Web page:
While 5G subscription growth has slowed from the pandemic in some markets, this is outweighed by other markets where it is accelerating, leading Ericsson to raise their forecast of global 5G subscriptions at the end of 2020. Ericsson estimates there will be 190 million 5G connections by the end of 2020 and 2.8 billion by 2025 as shown below.
The breakdown of connection types is expected to vary widely between regions as shown below.
One surprising development is they expect 25% of the global mobile network traffic to be from fixed wireless access with 160 million connections by 2025 as shown below.
Due to the pandemic, a substantial increase in the volume and duration of mobile voice calls across networks, ranging from 20 to 70 percent, was observed in the most impacted regions during the initial lockdown phase. However, mobile data traffic growth was typically moderate, or even negative, ranging from -10 to 20 percent in different networks.
The pandemic caused some slowing of the rollouts this year, but the second half of the year is expected to pick up for both NSA and SA 5G deployments. To date, over 100 commercial 5G device models have been released with increasing support for mmWave frequency bands. Fixed wireless terminals (FWT), modules and connected PCs are gaining traction. Retail prices of 5G devices as low as $300–400 is expected in the second half of 2020, reaching mid- to low‑tier segments. From volume to performance optimization, second-generation chipsets started the volume deployment of 5G devices, with vendors launching flagship models in the first quarter of 2020. Third-generation chipsets will reach the interoperability labs this year, enabling performance-optimized 5G devices in 2021. New manufacturing processes will improve power consumption and allow new features that focus on end-user performance in the 5G SA domain.
Taking advantage of mmWave frequency support, spectrum is available in the 24, 28 and 39 GHz mmWave frequency bands. Currently, this spectrum enables devices capable of end-user bitrates of over 4 Gbps. The US has led investments in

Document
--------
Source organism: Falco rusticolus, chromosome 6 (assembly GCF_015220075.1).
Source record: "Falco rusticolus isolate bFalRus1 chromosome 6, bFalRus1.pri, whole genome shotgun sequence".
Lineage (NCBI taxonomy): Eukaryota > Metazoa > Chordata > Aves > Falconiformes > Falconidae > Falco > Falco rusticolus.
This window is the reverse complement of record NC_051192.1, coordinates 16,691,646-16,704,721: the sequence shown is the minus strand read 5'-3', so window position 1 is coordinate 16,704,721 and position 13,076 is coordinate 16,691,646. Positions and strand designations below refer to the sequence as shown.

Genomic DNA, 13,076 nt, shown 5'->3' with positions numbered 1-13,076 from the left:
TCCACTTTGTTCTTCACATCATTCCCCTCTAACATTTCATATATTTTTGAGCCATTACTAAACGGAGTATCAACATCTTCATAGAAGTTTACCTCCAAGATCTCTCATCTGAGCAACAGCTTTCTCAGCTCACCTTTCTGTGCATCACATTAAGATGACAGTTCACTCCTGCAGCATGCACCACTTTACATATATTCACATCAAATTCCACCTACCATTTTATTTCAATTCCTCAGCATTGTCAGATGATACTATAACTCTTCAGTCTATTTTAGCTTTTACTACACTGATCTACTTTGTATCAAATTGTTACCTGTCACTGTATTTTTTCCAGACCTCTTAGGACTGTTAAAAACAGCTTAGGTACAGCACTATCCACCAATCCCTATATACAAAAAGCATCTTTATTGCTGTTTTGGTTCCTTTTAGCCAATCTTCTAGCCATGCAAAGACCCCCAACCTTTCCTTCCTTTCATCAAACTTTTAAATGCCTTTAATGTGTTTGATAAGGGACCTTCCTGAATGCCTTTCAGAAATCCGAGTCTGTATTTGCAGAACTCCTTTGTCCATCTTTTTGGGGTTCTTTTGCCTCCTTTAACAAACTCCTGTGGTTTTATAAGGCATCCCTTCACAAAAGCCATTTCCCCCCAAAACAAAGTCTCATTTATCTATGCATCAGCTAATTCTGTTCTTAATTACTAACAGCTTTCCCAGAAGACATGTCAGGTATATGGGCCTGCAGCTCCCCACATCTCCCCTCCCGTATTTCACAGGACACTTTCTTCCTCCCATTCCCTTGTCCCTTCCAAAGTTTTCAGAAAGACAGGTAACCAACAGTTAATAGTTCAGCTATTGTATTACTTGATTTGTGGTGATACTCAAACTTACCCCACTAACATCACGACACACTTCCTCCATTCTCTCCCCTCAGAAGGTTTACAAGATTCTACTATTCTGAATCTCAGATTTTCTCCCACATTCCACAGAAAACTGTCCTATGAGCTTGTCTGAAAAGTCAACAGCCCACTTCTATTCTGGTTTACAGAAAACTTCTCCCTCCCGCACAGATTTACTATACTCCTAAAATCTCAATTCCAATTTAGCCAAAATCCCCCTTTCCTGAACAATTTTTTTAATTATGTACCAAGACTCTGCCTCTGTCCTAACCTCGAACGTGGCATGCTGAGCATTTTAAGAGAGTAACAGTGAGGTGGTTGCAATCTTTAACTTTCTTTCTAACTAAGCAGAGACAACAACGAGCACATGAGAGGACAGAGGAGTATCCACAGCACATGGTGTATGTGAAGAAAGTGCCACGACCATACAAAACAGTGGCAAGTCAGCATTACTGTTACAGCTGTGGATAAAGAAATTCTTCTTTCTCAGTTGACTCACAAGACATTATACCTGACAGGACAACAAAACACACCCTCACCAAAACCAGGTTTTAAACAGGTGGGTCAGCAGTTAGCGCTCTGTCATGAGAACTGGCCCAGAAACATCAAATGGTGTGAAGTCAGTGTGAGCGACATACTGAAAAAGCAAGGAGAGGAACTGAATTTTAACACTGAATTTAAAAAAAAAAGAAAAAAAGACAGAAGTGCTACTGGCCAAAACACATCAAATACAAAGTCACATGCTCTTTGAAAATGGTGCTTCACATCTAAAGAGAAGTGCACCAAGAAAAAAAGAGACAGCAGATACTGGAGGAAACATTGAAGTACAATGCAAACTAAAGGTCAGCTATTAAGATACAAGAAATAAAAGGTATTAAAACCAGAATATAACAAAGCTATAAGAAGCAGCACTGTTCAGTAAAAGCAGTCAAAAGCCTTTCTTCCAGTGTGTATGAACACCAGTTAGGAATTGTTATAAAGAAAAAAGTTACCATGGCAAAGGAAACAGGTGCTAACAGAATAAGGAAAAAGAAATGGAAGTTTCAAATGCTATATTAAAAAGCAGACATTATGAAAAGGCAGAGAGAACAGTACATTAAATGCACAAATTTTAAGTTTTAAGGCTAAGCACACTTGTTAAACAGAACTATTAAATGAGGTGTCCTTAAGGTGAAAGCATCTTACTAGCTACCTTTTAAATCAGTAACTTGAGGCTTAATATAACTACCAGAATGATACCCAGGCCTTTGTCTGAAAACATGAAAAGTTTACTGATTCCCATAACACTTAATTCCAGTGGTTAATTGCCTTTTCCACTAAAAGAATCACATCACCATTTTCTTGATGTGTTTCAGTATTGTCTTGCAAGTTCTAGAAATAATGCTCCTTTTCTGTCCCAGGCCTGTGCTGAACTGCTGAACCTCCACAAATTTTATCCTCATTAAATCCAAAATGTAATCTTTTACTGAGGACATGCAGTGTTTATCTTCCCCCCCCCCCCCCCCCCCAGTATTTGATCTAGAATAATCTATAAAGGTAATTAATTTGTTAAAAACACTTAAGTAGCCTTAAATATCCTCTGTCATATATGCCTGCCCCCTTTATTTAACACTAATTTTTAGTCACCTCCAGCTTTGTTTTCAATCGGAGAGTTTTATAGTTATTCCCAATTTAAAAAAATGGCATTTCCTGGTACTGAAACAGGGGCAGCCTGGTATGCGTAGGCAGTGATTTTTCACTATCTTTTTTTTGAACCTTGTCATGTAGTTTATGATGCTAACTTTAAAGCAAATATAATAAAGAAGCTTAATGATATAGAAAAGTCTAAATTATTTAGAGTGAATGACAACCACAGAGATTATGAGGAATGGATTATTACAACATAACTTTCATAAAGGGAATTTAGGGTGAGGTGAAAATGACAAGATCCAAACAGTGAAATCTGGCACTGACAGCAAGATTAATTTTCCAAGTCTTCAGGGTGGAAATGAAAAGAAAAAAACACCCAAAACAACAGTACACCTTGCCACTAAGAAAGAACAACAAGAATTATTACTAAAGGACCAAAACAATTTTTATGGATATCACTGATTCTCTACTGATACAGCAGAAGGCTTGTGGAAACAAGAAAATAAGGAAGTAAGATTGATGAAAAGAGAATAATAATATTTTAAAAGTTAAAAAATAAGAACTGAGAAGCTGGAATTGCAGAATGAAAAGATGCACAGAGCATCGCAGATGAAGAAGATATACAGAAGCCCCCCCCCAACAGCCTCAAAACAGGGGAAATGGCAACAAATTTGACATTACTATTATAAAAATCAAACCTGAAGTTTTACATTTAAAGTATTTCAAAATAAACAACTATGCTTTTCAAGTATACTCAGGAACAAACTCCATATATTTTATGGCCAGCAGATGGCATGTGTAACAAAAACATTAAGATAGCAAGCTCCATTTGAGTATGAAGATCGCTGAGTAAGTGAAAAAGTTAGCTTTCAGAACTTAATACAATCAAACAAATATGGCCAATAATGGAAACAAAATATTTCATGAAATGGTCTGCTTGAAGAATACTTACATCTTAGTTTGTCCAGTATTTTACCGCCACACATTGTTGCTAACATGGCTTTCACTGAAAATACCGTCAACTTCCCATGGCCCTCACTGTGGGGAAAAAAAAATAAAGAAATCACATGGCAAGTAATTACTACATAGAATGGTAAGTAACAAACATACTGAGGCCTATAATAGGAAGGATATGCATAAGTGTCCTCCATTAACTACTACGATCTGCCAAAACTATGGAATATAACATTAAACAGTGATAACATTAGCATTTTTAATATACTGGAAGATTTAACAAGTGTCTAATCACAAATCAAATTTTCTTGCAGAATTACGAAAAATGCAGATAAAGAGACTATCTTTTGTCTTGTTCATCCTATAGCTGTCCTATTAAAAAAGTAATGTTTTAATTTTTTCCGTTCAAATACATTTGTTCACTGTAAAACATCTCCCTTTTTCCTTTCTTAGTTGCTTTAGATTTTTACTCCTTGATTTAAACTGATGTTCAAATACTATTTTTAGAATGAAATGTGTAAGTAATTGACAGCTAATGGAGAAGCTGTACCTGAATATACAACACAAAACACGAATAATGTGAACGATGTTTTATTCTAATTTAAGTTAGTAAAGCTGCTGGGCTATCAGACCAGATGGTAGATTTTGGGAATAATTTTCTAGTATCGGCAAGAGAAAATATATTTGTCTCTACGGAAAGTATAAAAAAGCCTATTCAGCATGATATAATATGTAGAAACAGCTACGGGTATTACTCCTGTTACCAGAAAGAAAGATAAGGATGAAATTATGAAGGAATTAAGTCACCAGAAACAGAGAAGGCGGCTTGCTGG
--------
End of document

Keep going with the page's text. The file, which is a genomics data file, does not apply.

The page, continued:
mmWave spectrum and technology, and consequently other markets are expected to take advantage of developments in the high-band device ecosystem. There are a growing number of device models supporting mmWave both in smartphone and customer premises equipment (CPE)/FWT form factors for use in markets across North America, South East Asia and South Korea. The first networks using low-band spectrum for 5G are live and the number of compatible devices is increasing. This also includes support for spectrum sharing, starting with a few band combinations fitting the initial launches, and more expected over time.
5G SA is gaining momentum in China, with devices configured to support SA on service provider activation. In Europe, the demand for 5G SA devices for dedicated network applications is growing, driving requirements for form factors beyond smartphones. In the US, the initial target is to introduce SA using low-band for mobile broadband.
By 2025, 45% of the mobile data traffic is expected to be carried by 5G networks and 5G could cover up to 65 percent of the world’s population by then. The number of Massive IoT connections increased by a factor of 3 during 2019, reaching close to 100 million. At the end of 2025, NB-IoT and Cat-M are projected to account for 52 percent of all cellular IoT connections with the number of connections exceeding 5 billion as shown below.